target     prot opt source               destination         
IN_trusted  all  --             
IN_trusted  all  --   
Chain IN_trusted (2 references)
target     prot opt source               destination         
IN_trusted_log  all  --             
IN_trusted_deny  all  --             
IN_trusted_allow  all  --             
ACCEPT     all  --      

The last line “ACCEPT all” does not look right to me. In Chain IN_trusted, iptables does IN_trusted_{log,deny,allow} and “ACCEPT all” for the rest. Should it DROP all the others by default for security?

(Since GCE has its own firewall and it blocks all except for things allowed, “ACCEPT all” here in iptables probably won’t bring any security issues.)

When I delete the last rule, I cannot get access to my sites by port 80.

[X ~]$ sudo iptables -L IN_trusted --line-numbers

Chain IN_trusted (2 references)
num  target     prot opt source               destination         
1    IN_trusted_log  all  --  anywhere             anywhere            
2    IN_trusted_deny  all  --  anywhere             anywhere            
3    IN_trusted_allow  all  --  anywhere             anywhere            
4    ACCEPT     all  --  anywhere             anywhere

[X ~]$ sudo iptables -D IN_trusted 4
[X ~]$ sudo iptables -L IN_trusted --line-numbers

Chain IN_trusted (2 references)
num  target     prot opt source               destination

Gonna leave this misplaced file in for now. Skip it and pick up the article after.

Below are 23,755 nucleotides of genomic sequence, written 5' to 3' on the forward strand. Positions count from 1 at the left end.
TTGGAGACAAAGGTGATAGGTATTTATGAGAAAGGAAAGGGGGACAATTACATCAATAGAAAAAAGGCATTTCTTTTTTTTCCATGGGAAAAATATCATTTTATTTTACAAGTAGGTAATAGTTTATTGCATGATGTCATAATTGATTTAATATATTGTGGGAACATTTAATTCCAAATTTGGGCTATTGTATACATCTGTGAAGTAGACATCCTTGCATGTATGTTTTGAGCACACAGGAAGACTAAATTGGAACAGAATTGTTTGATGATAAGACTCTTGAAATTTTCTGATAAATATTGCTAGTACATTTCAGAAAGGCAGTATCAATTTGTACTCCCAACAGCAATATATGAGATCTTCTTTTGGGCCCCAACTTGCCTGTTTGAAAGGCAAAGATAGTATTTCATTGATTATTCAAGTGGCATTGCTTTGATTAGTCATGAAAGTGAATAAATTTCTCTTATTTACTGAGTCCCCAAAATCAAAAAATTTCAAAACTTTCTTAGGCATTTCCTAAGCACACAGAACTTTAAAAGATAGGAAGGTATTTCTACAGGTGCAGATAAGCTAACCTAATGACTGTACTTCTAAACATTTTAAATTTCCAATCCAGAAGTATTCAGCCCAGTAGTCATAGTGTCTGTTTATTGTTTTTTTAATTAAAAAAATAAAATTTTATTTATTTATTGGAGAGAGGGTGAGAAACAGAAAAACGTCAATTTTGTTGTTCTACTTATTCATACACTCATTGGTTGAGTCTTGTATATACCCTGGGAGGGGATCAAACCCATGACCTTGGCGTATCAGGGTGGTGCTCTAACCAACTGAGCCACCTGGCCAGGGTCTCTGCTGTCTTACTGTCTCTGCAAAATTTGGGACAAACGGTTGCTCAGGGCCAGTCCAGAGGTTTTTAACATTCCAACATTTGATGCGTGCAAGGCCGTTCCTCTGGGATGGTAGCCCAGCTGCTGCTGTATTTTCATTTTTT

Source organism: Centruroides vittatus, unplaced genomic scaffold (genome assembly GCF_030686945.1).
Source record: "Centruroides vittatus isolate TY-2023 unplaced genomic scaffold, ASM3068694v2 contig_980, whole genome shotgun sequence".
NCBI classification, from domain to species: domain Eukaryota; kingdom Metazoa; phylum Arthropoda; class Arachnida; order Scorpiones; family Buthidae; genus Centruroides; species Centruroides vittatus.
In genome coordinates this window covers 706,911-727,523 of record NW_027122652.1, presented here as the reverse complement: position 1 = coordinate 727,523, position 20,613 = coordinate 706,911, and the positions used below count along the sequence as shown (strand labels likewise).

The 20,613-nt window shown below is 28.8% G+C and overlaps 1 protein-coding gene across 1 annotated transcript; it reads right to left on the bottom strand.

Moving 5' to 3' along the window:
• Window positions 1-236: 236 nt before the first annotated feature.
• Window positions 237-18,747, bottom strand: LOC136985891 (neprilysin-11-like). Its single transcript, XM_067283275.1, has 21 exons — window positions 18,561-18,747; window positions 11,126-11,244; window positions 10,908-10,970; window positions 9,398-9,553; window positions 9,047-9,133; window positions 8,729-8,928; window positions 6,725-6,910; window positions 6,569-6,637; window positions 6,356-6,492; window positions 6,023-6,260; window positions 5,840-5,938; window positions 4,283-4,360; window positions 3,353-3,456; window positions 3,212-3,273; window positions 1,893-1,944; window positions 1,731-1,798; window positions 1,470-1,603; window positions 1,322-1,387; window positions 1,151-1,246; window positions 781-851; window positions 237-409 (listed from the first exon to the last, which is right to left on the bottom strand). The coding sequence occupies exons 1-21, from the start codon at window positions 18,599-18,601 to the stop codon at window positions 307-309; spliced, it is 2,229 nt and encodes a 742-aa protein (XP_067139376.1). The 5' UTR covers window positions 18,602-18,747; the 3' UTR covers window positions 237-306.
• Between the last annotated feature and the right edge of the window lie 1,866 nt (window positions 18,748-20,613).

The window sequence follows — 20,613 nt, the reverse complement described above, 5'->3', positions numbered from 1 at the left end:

1    IN_trusted_log  all  --  anywhere             anywhere            
2    IN_trusted_deny  all  --  anywhere             anywhere            
3    IN_trusted_allow  all  --  anywhere             anywhere 

I checked other server images, in Fedora 25 server edition:

Chain FWDI_FedoraServer (2 references)
target     prot opt source               destination         
FWDI_FedoraServer_log  all  --             
FWDI_FedoraServer_deny  all  --             
FWDI_FedoraServer_allow  all  --             
ACCEPT     icmp --   

It only accepts icmp for the rests, which make much more sense to me.

Linux cannot boot, only shows grub prompt

Today, after a reboot, my laptop (Fedora 25) cannot boot and only shows grub prompt. I have no idea what happened or what changes I made to the system.

Here is how I fixed it:

1. use ls command to find the partition that has kernel images,

for example,
ls (hd0,gpt5)